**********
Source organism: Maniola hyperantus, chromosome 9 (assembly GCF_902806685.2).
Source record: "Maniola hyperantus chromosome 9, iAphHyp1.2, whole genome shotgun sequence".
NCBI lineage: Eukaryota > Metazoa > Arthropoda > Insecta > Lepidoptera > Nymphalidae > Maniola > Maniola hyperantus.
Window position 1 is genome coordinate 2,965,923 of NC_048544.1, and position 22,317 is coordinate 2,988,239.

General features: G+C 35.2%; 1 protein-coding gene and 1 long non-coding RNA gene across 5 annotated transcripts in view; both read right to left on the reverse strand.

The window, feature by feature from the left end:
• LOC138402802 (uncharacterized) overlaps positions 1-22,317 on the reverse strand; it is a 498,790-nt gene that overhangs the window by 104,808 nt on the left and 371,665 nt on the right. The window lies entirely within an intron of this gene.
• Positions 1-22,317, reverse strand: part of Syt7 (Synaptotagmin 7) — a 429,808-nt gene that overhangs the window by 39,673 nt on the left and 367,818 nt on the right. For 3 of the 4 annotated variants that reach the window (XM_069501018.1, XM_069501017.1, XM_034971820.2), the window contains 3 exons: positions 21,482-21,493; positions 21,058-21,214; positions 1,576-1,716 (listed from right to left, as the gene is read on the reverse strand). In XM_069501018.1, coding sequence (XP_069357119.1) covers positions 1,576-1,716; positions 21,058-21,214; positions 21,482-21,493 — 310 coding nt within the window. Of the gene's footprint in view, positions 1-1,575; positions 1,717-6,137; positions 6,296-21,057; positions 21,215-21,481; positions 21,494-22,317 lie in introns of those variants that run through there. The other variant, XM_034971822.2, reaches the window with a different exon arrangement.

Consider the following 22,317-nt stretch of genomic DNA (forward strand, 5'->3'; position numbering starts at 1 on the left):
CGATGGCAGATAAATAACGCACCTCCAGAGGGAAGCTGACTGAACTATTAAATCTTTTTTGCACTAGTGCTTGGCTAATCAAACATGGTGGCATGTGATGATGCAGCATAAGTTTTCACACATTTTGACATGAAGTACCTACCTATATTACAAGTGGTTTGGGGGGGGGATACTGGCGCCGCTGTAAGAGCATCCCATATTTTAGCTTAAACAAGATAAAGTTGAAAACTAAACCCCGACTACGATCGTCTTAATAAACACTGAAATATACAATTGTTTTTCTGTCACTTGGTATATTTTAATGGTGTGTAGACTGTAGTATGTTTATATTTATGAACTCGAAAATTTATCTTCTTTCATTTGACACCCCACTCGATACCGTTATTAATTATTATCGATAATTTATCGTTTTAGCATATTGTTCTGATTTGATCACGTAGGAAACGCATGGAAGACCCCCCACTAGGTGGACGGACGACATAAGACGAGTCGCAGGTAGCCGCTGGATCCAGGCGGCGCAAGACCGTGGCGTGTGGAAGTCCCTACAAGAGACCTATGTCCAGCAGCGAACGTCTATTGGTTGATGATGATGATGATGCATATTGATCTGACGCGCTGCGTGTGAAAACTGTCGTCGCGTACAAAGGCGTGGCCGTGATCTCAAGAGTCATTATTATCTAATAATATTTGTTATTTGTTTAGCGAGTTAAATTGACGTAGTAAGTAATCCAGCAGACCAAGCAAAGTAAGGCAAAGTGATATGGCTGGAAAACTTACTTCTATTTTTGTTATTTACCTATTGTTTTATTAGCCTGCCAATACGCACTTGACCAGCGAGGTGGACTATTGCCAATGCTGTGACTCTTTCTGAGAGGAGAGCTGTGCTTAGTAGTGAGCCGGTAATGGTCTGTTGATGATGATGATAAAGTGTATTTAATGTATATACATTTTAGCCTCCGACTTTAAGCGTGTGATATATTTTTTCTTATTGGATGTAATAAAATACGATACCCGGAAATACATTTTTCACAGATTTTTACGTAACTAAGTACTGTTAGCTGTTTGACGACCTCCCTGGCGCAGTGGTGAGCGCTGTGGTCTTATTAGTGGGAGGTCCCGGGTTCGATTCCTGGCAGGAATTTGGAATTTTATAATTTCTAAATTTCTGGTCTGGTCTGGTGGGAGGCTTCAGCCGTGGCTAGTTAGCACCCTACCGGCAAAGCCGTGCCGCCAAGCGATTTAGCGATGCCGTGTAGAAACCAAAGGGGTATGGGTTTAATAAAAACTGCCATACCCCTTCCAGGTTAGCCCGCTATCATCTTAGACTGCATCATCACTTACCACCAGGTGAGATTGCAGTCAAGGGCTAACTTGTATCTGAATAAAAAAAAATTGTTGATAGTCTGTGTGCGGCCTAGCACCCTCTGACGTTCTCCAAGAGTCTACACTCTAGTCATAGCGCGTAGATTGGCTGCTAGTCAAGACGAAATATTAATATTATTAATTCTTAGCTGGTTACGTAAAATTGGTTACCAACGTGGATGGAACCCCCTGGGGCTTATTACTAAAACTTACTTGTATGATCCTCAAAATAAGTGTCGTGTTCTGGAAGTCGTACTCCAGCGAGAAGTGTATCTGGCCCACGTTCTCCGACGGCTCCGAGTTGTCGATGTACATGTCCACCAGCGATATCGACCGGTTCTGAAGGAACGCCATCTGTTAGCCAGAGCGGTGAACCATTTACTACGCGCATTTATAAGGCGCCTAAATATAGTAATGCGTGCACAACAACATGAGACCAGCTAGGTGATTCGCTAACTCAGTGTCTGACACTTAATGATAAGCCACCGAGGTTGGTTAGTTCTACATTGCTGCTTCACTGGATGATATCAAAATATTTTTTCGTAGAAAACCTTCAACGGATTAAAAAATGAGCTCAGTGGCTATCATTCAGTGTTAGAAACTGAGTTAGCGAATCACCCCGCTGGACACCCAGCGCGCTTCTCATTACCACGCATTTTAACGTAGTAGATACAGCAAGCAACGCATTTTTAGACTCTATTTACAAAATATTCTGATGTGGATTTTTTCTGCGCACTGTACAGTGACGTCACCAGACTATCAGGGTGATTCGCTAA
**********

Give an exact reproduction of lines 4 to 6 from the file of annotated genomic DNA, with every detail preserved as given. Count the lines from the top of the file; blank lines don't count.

Window position 1 is genome coordinate 2,965,923 of NC_048544.1, and position 22,317 is coordinate 2,988,239.

General features: G+C 35.2%; 1 protein-coding gene and 1 long non-coding RNA gene across 5 annotated transcripts in view; both read right to left on the reverse strand.

The window, feature by feature from the left end: